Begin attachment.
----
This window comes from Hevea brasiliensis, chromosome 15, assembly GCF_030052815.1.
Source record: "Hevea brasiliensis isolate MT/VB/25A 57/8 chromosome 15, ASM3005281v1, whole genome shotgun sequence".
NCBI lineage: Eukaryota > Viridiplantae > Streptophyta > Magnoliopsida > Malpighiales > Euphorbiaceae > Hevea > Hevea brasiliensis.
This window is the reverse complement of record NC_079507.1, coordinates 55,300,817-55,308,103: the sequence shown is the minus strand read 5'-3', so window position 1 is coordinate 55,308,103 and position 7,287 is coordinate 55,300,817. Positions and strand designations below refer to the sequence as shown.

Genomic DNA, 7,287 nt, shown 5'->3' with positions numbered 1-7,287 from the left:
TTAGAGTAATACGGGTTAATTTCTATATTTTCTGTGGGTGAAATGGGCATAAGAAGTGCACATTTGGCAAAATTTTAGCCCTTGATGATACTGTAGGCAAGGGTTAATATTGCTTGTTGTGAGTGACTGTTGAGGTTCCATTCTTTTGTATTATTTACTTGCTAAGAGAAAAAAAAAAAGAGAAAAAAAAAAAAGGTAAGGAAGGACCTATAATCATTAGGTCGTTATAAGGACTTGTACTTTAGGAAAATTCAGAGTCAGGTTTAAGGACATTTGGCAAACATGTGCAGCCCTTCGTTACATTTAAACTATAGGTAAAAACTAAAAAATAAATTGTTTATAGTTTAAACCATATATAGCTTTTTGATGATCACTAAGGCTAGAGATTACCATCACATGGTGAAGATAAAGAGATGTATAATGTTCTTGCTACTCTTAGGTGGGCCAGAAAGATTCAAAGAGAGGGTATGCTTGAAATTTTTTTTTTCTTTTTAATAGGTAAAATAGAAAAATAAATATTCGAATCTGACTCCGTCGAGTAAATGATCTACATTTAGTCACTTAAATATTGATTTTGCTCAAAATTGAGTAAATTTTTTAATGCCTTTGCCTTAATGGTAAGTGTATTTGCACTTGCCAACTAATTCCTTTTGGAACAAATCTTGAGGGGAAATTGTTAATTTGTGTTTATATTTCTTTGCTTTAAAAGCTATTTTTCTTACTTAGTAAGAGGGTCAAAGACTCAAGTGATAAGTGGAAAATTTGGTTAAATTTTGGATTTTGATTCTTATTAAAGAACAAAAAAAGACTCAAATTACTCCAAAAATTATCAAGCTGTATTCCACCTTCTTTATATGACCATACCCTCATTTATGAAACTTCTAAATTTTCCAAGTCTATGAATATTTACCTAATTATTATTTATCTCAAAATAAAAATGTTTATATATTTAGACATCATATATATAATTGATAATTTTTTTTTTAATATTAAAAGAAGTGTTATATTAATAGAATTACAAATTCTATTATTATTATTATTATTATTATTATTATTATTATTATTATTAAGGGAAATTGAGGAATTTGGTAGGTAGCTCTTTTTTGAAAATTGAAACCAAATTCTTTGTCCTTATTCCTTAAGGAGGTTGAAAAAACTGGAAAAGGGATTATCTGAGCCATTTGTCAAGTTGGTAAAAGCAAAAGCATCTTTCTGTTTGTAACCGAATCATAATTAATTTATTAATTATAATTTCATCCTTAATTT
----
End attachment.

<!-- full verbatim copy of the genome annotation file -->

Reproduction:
This window comes from Hevea brasiliensis, chromosome 15, assembly GCF_030052815.1.
Source record: "Hevea brasiliensis isolate MT/VB/25A 57/8 chromosome 15, ASM3005281v1, whole genome shotgun sequence".
NCBI lineage: Eukaryota > Viridiplantae > Streptophyta > Magnoliopsida > Malpighiales > Euphorbiaceae > Hevea > Hevea brasiliensis.
This window is the reverse complement of record NC_079507.1, coordinates 55,300,817-55,308,103: the sequence shown is the minus strand read 5'-3', so window position 1 is coordinate 55,308,103 and position 7,287 is coordinate 55,300,817. Positions and strand designations below refer to the sequence as shown.

Genomic DNA, 7,287 nt, shown 5'->3' with positions numbered 1-7,287 from the left:
TTAGAGTAATACGGGTTAATTTCTATATTTTCTGTGGGTGAAATGGGCATAAGAAGTGCACATTTGGCAAAATTTTAGCCCTTGATGATACTGTAGGCAAGGGTTAATATTGCTTGTTGTGAGTGACTGTTGAGGTTCCATTCTTTTGTATTATTTACTTGCTAAGAGAAAAAAAAAAAGAGAAAAAAAAAAAAGGTAAGGAAGGACCTATAATCATTAGGTCGTTATAAGGACTTGTACTTTAGGAAAATTCAGAGTCAGGTTTAAGGACATTTGGCAAACATGTGCAGCCCTTCGTTACATTTAAACTATAGGTAAAAACTAAAAAATAAATTGTTTATAGTTTAAACCATATATAGCTTTTTGATGATCACTAAGGCTAGAGATTACCATCACATGGTGAAGATAAAGAGATGTATAATGTTCTTGCTACTCTTAGGTGGGCCAGAAAGATTCAAAGAGAGGGTATGCTTGAAATTTTTTTTTTCTTTTTAATAGGTAAAATAGAAAAATAAATATTCGAATCTGACTCCGTCGAGTAAATGATCTACATTTAGTCACTTAAATATTGATTTTGCTCAAAATTGAGTAAATTTTTTAATGCCTTTGCCTTAATGGTAAGTGTATTTGCACTTGCCAACTAATTCCTTTTGGAACAAATCTTGAGGGGAAATTGTTAATTTGTGTTTATATTTCTTTGCTTTAAAAGCTATTTTTCTTACTTAGTAAGAGGGTCAAAGACTCAAGTGATAAGTGGAAAATTTGGTTAAATTTTGGATTTTGATTCTTATTAAAGAACAAAAAAAGACTCAAATTACTCCAAAAATTATCAAGCTGTATTCCACCTTCTTTATATGACCATACCCTCATTTATGAAACTTCTAAATTTTCCAAGTCTATGAATATTTACCTAATTATTATTTATCTCAAAATAAAAATGTTTATATATTTAGACATCATATATATAATTGATAATTTTTTTTTTAATATTAAAAGAAGTGTTATATTAATAGAATTACAAATTCTATTATTATTATTATTATTATTATTATTATTATTATTATTATTAAGGGAAATTGAGGAATTTGGTAGGTAGCTCTTTTTTGAAAATTGAAACCAAATTCTTTGTCCTTATTCCTTAAGGAGGTTGAAAAAACTGGAAAAGGGATTATCTGAGCCATTTGTCAAGTTGGTAAAAGCAAAAGCATCTTTCTGTTTGTAACCGAATCATAATTAATTTATTAATTATAATTTCATCCTTAATTT